Long term — employed elsewhere, stronger personal relationships outside of old circle, no offending, not drinking/using or in control of drug/alcohol use
You can now see that we have completed the bulk of our theory of change. We have looked at what we are going to do, how we are going to do it, and the effect over time we hope it to have on its users. One thing still remains, and that is our assumptions.
In everything we do, we assume that people will react a certain way, we predict that doing x will lead to y, and that we will achieve our goals. In both the business world and social sector, this doesn’t always happen, which is why we need to analyse our assumptions to make sure we don’t trip up.
We can look at our assumptions between each stage, and when we ask ourselves these questions, we can then strengthen what we are offering.
Have you ever heard of the NGO that gave out laptops to a village in Sub Sahara Africa, only to later find they were being used as paperweights? They’d made a lot of wrong assumptions — that the locals needed laptops, knew how to use them and had the power to run them, and ultimately didn’t reach their goal. Let’s not make the same mistake!
Inputs to Outputs
- Users want to volunteer/work
- Users want that sort of volunteer role/job position
- Users will turn up as agreed to volunteer/work
Outputs to Outcomes
- Users at a stage in recovery where reduction of using is possible
- Users stick to the schedule given
- Users will be physically/psychologically able to volunteer/work full time
Outcomes to Goal
- Job secured leads to improve physical and psychological wellbeing
- Job secured doesn’t lead to a return to old habits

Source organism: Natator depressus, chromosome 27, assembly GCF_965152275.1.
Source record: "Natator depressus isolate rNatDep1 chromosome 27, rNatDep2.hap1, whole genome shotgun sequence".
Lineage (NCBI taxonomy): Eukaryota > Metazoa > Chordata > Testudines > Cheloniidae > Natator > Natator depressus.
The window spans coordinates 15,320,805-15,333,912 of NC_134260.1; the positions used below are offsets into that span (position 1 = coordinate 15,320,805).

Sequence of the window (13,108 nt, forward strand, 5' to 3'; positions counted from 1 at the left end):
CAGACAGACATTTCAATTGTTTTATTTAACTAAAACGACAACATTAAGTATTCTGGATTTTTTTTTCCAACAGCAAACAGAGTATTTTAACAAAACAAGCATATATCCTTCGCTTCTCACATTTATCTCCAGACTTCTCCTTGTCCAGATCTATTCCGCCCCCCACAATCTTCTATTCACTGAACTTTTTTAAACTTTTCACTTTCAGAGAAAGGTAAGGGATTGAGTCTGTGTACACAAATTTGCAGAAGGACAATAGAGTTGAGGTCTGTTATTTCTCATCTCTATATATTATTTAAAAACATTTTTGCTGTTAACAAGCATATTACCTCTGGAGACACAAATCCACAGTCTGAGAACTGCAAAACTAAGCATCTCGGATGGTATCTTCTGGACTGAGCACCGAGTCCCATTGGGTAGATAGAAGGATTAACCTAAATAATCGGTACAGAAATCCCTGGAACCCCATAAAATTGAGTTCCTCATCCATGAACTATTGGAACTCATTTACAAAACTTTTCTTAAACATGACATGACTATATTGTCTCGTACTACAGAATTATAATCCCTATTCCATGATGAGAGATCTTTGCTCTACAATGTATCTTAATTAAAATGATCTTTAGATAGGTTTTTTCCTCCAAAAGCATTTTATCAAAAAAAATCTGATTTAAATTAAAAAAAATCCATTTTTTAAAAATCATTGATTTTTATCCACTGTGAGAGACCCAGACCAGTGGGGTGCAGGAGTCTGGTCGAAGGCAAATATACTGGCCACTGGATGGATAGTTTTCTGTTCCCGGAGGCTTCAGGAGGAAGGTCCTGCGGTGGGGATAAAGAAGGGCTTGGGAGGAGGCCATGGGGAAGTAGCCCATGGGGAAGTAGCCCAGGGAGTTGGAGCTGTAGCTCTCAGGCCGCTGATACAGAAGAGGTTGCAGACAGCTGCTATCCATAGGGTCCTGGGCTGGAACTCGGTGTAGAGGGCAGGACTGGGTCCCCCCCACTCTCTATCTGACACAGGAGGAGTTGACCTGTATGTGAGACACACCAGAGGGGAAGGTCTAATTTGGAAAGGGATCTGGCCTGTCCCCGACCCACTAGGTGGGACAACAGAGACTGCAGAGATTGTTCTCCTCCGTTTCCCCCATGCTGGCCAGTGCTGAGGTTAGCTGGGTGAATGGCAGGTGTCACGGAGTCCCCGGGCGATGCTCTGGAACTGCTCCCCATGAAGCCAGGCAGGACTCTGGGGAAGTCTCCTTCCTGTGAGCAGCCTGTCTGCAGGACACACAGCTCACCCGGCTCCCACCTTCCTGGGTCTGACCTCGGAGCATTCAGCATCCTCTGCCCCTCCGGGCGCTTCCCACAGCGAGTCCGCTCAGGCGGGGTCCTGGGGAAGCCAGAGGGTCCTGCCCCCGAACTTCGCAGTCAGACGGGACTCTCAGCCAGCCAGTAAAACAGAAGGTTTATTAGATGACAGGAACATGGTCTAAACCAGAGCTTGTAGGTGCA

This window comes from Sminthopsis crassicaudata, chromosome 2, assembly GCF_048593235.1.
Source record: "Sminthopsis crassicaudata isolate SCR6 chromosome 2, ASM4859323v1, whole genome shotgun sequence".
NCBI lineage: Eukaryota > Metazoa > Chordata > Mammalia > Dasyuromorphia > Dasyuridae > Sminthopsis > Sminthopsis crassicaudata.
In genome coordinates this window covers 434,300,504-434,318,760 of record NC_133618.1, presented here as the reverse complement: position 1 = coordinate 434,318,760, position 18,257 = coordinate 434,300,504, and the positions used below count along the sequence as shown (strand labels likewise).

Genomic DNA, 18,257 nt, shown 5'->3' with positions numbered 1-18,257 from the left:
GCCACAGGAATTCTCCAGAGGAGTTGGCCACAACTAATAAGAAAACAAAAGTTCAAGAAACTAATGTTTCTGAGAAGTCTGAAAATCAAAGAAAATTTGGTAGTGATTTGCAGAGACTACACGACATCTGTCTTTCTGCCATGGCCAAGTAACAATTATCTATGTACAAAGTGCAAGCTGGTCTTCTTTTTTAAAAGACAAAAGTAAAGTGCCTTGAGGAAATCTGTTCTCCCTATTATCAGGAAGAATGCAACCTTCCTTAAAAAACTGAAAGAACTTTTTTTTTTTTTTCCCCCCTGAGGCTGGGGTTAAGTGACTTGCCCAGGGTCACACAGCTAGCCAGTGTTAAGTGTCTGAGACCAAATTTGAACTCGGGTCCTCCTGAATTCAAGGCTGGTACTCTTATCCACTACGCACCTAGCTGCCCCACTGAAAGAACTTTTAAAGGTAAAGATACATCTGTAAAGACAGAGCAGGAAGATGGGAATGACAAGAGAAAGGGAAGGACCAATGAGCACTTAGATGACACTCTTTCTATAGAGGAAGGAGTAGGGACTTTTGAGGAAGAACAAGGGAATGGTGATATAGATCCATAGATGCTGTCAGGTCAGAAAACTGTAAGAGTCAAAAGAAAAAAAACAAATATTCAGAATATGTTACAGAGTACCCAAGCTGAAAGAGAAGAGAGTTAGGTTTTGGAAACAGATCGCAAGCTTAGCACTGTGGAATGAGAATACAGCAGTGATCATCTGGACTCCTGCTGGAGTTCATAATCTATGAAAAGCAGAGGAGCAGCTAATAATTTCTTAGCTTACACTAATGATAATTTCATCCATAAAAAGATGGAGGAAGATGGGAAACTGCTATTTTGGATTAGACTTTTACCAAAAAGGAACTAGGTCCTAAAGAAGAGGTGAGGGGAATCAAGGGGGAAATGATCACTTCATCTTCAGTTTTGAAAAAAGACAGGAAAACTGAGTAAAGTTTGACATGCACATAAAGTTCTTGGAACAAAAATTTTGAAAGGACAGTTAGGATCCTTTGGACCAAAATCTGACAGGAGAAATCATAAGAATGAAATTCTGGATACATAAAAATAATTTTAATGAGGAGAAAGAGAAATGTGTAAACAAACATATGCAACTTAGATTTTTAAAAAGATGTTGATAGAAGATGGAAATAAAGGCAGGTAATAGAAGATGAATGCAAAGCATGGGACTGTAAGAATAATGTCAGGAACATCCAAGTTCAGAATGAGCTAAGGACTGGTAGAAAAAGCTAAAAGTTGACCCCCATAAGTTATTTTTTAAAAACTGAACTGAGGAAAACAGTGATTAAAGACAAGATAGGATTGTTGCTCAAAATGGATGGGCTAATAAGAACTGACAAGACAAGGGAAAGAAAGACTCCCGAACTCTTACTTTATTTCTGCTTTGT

In this example, I have limited the assumptions for each stage, however it is important to list as many as possible and answer them prior to starting your project or organisation. The ones that are easier to answer can be removed when you feel you have adequately answered or countered it.
Putting together your theory of change should always be done with a wide range of stakeholders, to help combat these assumptions and really define what will work.
When I was part of setting up the social enterprise we used service user involvement to define how it would work that would make it more attractive to potential volunteers and employees. We involved them in the visual identity, branding, product list, product selection, setting of hours, role allocation and so much more.
They felt ownership from the beginning, which ensured many of our assumptions were solved. We offered flexible shifts, a relaxed work ethic, smart uniforms, suitable perks and everyone was trained to be a barista. They grew with confidence, made new friends, solved old problems and broke their own prejudices as well as fought stigma against addiction.
One only lasted a few months, he shared his views that it wasn’t right for him, not hands on enough and he didn’t want to be in that location. Others moved on to other jobs, and one or two still work their part time today.
The theory of change helped us take an idea, and turn it into reality to meet our goals. It’s not a complex thing to do, it doesn’t take weeks to do, and will really help you connect to your cause.
Give it a go and feel free to share what you’ve done or let us know if you’d like some help putting it together – email@example.com
Originally posted at https://medium.com/@michaelfreersplit/applying-the-theory-of-change-e1f0f570ec12